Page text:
Clinton nominates Barack Obama to join his wife on Supreme Court - ensuring a liberal majority for generations
WASHINGTON D.C. - On Tuesday, President Hillary Rodham Clinton announced she's appointing former president Barack Obama to serve on the Supreme Court, filling the seat to be vacated by Anthony Kennedy -- meaning that Obama, if confirmed, will again make American legal history, this time as the first male justice to serve alongside his wife, Supreme Court Justice Michelle Obama.
President Clinton appointed Michelle Obama to the Supreme Court just weeks after defeating failed GOP candidate Donald Trump in the 2016 presidential election by three million votes. The move delighted Democrats, who were thrilled to see Clinton install a liberal lion and highly accomplished lawyer into the same seat that had formerly been occupied by rightwing hardliner Anton Scalia.
Senate Minority Leader Mitch McConnell cried.
With these two appointments, Clinton will surely secure a fire-proof liberal majority on the Supreme Court, a feat unseen for decades.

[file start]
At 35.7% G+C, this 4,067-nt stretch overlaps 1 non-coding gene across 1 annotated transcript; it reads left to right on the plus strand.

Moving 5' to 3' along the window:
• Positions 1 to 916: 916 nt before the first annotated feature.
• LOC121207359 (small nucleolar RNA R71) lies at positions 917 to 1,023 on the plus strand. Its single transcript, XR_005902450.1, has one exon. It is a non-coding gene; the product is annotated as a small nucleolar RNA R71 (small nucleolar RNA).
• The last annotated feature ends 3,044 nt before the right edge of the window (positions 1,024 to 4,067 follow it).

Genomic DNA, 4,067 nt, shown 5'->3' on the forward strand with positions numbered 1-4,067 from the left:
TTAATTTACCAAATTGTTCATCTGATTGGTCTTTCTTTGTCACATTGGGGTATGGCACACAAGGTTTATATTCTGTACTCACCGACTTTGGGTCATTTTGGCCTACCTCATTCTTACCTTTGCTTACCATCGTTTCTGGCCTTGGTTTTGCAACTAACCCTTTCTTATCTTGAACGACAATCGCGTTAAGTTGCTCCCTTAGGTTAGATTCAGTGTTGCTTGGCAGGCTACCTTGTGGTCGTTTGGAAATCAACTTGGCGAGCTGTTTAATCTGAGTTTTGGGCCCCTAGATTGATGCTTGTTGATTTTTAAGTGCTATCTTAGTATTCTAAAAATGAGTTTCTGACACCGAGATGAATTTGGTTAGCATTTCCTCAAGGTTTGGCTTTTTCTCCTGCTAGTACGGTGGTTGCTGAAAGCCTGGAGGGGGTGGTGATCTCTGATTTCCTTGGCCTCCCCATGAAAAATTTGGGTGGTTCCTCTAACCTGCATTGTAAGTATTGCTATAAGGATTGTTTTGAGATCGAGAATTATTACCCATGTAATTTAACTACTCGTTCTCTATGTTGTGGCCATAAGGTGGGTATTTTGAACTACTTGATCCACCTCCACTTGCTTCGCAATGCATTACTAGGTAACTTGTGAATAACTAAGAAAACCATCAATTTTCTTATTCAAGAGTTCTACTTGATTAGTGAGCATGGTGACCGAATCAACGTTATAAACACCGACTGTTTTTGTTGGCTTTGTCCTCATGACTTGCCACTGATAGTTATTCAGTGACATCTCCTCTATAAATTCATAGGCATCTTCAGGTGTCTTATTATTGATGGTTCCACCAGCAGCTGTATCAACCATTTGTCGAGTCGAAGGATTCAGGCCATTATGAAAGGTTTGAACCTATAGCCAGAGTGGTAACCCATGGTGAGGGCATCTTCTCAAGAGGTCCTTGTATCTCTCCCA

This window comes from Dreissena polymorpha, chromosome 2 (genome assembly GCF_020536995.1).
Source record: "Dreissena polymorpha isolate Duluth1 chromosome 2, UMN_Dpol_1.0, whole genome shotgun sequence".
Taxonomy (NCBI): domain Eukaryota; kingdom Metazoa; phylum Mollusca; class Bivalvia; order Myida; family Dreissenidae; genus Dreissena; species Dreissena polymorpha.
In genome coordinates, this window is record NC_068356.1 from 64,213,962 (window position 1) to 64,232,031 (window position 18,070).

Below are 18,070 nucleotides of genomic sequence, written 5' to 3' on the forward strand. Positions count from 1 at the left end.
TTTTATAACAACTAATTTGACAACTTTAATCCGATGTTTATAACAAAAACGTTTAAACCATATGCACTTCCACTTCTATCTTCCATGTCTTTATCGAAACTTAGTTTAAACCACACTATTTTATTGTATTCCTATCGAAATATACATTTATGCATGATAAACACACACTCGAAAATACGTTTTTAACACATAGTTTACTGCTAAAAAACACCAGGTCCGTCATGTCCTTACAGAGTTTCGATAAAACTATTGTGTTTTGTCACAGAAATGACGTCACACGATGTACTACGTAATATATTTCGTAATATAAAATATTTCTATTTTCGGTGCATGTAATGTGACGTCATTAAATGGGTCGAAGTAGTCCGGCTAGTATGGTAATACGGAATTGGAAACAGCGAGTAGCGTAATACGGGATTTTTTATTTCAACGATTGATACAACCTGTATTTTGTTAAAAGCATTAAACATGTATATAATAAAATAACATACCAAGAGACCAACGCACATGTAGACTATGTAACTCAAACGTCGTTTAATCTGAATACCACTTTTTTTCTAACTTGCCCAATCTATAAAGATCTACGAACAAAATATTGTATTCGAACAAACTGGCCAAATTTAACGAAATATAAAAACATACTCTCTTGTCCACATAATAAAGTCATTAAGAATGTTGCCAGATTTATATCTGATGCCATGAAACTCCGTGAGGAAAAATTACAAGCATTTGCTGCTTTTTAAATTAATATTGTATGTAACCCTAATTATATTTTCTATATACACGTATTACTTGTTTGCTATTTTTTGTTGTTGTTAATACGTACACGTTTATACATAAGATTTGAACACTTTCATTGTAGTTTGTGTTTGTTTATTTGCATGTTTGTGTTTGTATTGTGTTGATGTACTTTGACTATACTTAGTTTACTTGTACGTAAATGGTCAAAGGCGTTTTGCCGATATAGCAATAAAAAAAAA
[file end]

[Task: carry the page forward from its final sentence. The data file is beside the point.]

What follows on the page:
According to Constitutional scholars like Emily Bazelon, Akhil Reed Amar, Harold Koh, and Benjamin Wittes, Clinton's twin appointments are likely to reshape the court into a liberal institution, and therefore fundamentally alter the next century of American law, guaranteeing women's rights, strengthening unions, protecting voters' rights, ending the practice of gerrymandering, and limiting the power of corporations.
"This is the dawn of a new, beautiful age in American legal history," said Stanford Law Professor Robert Gordon.
White House aides expect Barack Obama to sail through Senate confirmation hearings. Indeed, his popularity is so great, Justices Sonia Sotomayor and Elena Kagan are rumored to have already sent the him flowers welcoming him to "the baddest-ass court since Reconstruction."
In a press release, Senate Minority Leader Mitch McConnell said Republicans had misgivings about Barack Obama's qualifications for the position. "On the one hand, he edited the Harvard Law Review. On the other hand, the Harvard Law Review is a publication dedicated to the promulgation of Shariah law," he said. "That said, I had serious doubts about Michelle Obama, but I must admit, she knows how to wear that robe."
Justice Clarence Thomas told court clerks he doubted whether it was legal for black lawyers to preside on the Supreme Court. But other justices appeared eager to welcome Barack Obama as their colleague, with Ruth Bader Ginsburg reportedly saying, "I can't wait to retire after midterms."